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Cloud & SMEs: Engines for Growth

Cloud Computing has been called the next great leveller of social and economic inclusion - mirroring the incredible impact that previous innovations such as the PC and the internet have had on the lives and livelihoods of billions across the world. There is one sector in particular that will benefit from the advent of cloud computing with the opportunity to lower costs, increase efficiency and access global markets. That sector is small and medium enterprises (SMEs). The Asia Cloud Computing Association (ACCA) aims to drive and foster the conditions for all businesses, large and small, to leverage this new technology. The Association's aim is also to help provide policy leadership on how governments across the region can play a role to ensure that the cloud meets its potential.

SMES IN ASIA

Even as uncertainty looms over the global economy, Asia Pacific remains poised for continued economic growth. Key to this has been the performance and positioning of small and medium-sized enterprises (SMEs) that represent over 95% of businesses in the region, generate over half of all employment and anywhere from 30-60% of GDP. While there are vast variations in the composition and contributions of SMEs across regional economies, the sheer number of businesses alone makes them a huge potential source of further growth if enabled with the right technologies and incentives.

But, however impressive are the numbers, the vast majority of SMEs are undercapitalized, underdeveloped and underserved when it comes to the technology tools and human expertise needed to run their businesses. With cloud computing the game has changed, offering SMEs the opportunity to leverage enterprise-level applications and development platforms without the associated upfront capital expense or complex technology roll-out. The utility-based model of cloud computing is a boon for SMEs, not only for cost control, but also to permit them to work with services on a smaller scale first before ramping up into full deployment. In doing so, barriers to entry will be significantly lowered. Applications hosted in the cloud can also ensure business continuity and prevent data loss in the event of a disaster, a lesson we have been reminded of several times in recent months.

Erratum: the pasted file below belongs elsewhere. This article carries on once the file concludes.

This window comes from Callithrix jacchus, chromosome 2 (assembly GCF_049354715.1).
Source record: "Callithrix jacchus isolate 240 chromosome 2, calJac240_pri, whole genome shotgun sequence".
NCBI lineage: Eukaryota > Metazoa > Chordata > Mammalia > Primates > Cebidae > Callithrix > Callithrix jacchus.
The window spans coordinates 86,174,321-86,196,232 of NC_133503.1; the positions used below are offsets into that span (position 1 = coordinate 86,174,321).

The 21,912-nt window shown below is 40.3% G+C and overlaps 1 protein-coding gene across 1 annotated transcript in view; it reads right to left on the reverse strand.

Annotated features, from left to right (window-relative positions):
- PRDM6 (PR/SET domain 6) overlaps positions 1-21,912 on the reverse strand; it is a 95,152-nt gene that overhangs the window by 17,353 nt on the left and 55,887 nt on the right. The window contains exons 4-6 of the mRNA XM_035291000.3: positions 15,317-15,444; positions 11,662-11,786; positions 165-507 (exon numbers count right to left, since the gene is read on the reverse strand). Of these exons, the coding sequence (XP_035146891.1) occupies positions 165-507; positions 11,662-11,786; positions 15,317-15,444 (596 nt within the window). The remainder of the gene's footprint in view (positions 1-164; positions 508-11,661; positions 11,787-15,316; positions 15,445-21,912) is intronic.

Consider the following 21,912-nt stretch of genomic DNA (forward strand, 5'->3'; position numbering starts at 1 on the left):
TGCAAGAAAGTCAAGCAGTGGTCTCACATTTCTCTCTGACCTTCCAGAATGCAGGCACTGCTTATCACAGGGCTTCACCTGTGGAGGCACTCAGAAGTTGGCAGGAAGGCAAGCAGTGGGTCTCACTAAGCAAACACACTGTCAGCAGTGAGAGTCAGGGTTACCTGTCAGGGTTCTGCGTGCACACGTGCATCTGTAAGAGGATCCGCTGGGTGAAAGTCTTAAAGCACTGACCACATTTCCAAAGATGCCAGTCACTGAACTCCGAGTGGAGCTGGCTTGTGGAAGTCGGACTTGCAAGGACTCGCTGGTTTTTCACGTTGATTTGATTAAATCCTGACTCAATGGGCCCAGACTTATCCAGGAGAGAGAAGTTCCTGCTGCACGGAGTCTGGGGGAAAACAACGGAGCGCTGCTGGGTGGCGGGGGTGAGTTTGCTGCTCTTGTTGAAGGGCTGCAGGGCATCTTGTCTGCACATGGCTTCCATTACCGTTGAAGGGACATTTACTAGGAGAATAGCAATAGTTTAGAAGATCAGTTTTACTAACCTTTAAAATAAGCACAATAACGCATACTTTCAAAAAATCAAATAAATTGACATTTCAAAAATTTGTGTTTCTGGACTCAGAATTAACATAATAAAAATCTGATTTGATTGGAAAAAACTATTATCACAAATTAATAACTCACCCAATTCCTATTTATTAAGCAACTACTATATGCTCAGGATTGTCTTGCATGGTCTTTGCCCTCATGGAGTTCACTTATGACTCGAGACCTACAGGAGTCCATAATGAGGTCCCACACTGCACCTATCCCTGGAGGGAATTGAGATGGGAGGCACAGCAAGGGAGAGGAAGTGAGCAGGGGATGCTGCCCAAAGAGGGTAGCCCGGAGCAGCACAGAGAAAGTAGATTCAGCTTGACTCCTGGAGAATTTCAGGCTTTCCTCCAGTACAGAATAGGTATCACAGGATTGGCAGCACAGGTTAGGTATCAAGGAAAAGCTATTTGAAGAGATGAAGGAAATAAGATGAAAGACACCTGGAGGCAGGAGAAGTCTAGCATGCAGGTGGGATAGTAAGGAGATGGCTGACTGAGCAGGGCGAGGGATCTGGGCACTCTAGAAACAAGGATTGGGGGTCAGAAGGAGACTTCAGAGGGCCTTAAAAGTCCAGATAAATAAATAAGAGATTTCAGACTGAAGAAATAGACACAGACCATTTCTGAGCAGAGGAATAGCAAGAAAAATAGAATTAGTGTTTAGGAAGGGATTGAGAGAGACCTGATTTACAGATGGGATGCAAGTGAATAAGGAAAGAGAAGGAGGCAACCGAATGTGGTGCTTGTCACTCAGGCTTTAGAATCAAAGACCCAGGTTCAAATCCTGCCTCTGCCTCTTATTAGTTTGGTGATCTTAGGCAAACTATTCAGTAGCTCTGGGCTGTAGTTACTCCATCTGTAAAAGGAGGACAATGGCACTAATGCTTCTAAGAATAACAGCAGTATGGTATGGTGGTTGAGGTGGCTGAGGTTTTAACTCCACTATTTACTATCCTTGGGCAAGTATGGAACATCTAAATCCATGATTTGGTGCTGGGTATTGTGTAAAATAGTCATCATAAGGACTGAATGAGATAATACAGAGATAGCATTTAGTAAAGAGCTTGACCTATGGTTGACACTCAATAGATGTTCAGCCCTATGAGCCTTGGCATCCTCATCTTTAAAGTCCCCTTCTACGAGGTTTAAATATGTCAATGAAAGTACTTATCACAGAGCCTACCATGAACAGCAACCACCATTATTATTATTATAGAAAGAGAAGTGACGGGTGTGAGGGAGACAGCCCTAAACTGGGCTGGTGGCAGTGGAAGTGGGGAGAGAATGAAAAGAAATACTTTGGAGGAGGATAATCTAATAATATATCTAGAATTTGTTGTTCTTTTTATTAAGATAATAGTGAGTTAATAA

So while the potential for cloud computing is evident, recent research shows that the adoption rate by SMEs is slow. A Microsoft sponsored Springboard survey reveals that while larger Asian businesses are embracing cloud services, SMEs are lagging behind their enterprise cousins. That is, 62% of organisations with more than 500 PCs have either adopted or are planning to adopt cloud. Conversely, 68% of organisations with less than 50 PCs have no plans to adopt cloud computing.

ROLE FOR INDUSTRY AND GOVERNMENT:

The Asia Cloud Computing Association aims to be one of the leading voices and platforms for industry/government dialogue on how to advance the potential for the cloud across the region, especially for SMEs. Key to this is fostering the right regulatory and policy frameworks that will provide confidence, trust and certainly for vendors and customers. The Association's recently released Cloud Readiness Index is one way to help map the conditions and criteria required for successful implementation and uptake. The Association aims to identify potential bottlenecks that could slow adoption and threaten Asia's digital future. Some of the key areas that the index will track include the provision of affordable broadband availability, laws and regulations on data protection, privacy and cybercrime, government incentives and promotion of cloud services, and licensing and other conditions that might stem the growth of cloud services. Advancing a new regulatory framework for the cloud is not the responsibility of government alone. Indeed, the Association was founded on the commitment of its members to take on a more enhanced role in helping shape the environment for the responsible delivery of cloud services.

The future growth of Asia will depend on the development and fostering of a human capital and knowledge economy especially in the SME sector. The arrival of cloud computing is a real opportunity for governments to further extend technology adoption to the SME sector and maximise their contribution to the national economy. Furthermore, the cloud will not only make existing SMEs more efficient and competitive, but spur the incubation of new businesses and new business models and open up the region to greater trade in digital goods and services.

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John Galliganauthor: John Galligan

Board Member and Microsoft Regional Director, Internet Policy, Asia Pacific